The Third Umpire

By Muskan Sharma, Batch of 2022

“We are all in the gutter, but some of us are looking at the stars”—Oscar Wilde

Feel your life is messed up?

And the universe is conspiring against you in every possible way? 

Then this article is for you.

At some point in our lives we all have felt as despondent and shaky and spiritless as Arjuna did, just before the greatest warriors of India, fought like lions on the dry land of Kurukshetra for eighteen long days. 

Be it failure in an examination, a financial crisis, a heart-break or fighting a fatal disease, we have all felt the Gandiva (Arjuna’s bow) slippery in our hands and tempted to either surrender or run away from these seemingly intimidating turn of events in our happy-go-lucky lives. At times like these, it is essential to pause and play a game called the “The Third Umpire”.

 In this game, you must become oblivious of your existence and analyse everything from a distance akin to a third umpire – indifferent to both misery and happiness. Drop the scales off your eyes and look at the world from a shifted paradigm, miles and miles away from your own ‘mostly harmless’ existence. What you accomplish from this simple exercise is that firstly- you cease being that self-centred, resentful being who keeps ranting about every small challenge that comes his way, and secondly- you realise that there are people whose lives are way worse than yours and you feel contented with what you already have. 

Confused on how to play “The Third Umpire”?Here’s an example featuring characters from Mahabharata to illustrate the rules of the game.

It is a common notion that Karna, one of the best warriors of those times (even better than Arjuna), was the most unfortunate character in the Mahabharata. His mother Kunti, had disowned him right after his birth to thwart the shame and ridicule for being an unwed mother. Karna, therefore, never got the opportunity and respect that a prince of noble bloodline deserved. Rejected by Draupadi for being a Suta Putra (a charioteer’s son),cursed by his teacher for lying about his humble backgrounds, and then dying unlike a warrior, helplessly in the battle-field, it might seem that life was anything but fair to the most benevolent king, the most loyal friend and the mightiest hero of the Mahabharata.

Now, imagine you were Karna and you were to analyse the lives of those who have apparently been born under ‘luckier’ stars.

Let’s start with your arch rival, Arjuna, the finest archer in the world, renowned for his focus and discipline. His life does not seem to have been besmirched with any kind of hassle and inconvenience. Is it so? Arjuna, devoid of his father’s affections, spent more time of his life in the wilderness than in a palace with comforts. Who could have imagined a virile, powerful man of such stature , compelled to bear the horrific sight of his wife being mortified by his own diabolic cousins and then being cursed by an Apsara(nymph) to spend one year of his life as an eunuch? Not to mention the convulsing dilemma of either standing up against one’s kinsmen and fighting like a warrior or fleeing away the battle-field and being remembered as a coward.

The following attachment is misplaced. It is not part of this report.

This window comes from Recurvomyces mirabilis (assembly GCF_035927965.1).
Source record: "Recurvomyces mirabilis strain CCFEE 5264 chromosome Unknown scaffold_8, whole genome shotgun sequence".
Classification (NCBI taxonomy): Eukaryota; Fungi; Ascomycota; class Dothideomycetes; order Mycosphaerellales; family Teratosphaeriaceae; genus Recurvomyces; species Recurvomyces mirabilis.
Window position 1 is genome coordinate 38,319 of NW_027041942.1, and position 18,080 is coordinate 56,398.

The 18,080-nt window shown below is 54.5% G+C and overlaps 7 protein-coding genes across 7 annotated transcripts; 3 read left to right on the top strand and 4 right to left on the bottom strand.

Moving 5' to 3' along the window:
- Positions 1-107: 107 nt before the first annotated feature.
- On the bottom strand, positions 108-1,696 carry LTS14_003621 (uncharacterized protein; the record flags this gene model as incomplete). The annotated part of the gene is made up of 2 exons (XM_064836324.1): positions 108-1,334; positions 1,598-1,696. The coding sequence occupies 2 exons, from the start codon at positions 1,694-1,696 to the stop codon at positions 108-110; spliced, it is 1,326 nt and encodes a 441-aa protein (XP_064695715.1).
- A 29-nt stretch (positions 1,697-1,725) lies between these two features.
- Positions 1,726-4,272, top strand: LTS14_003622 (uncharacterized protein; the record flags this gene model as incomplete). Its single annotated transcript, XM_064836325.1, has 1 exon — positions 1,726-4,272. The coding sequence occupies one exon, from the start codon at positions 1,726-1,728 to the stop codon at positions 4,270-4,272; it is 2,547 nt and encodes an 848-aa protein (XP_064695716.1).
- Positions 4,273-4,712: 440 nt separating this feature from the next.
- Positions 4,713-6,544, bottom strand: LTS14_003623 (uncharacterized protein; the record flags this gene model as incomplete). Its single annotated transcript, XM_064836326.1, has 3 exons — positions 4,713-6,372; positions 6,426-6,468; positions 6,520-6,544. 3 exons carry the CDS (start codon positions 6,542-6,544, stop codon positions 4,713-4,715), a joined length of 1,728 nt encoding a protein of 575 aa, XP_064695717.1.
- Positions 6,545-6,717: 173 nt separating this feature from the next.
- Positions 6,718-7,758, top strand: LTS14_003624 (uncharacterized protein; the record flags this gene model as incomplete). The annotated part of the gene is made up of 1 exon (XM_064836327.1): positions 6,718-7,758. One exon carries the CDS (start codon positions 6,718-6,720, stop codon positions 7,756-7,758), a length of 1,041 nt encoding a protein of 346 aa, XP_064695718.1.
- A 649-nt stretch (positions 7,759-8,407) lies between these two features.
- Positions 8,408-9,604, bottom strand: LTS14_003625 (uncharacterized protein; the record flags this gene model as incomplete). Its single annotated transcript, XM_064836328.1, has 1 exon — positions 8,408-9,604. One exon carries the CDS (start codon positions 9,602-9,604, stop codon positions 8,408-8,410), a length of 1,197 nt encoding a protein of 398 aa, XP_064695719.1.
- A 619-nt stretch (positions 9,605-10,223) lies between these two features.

Now, comes the woman who had insulted you publicly for being of inferior birth- Draupadi. She was an impulsive, beautiful, irresistible woman, who had left scores of men yearning for her in the famous Swayamwar (a challenge-based marriage). As fate would have it, she was tossed between her five husbands, year to year. After Yudhishthira lost her in a game of dice(a target of objectivism), she was dragged in the court by her hair and you, Karna, yes you were also a silent spectator of the dignity of a woman being teared down to shreds. Her misery doesn’t end here. She was blamed for triggering a war which devastated an entire clan.

Finally, let’s look at the life of the puppeteer,himself. Krishna’s own uncle trying to kill him even before his birth, being separated from his biological parents, grazing cows instead of learning the tactics of war, destiny should have definitely cut him some slack, considering how He is the beginning and He is the end. Even Lord Krishna must have had a hard time recuperating from the heart-break entailed from his failed union with his one true-love, Radha. 

To cut a long story short- if you feel that life is throwing all the bombs at your head then you just need to dodge them. Keep striding forward, even if the odds aren’t exactly in your favour. Remember the grass is always greener on the other side. And still if none of this makes sense to you, ‘Apna Time Ayega’ will undoubtedly bring you some solace. 


One comment
  1. Mudit Khandelwal

    Hey Muskan, you made a big fan out of me. I absolutely loved the piece specially the Mahabharata analogy. Great work

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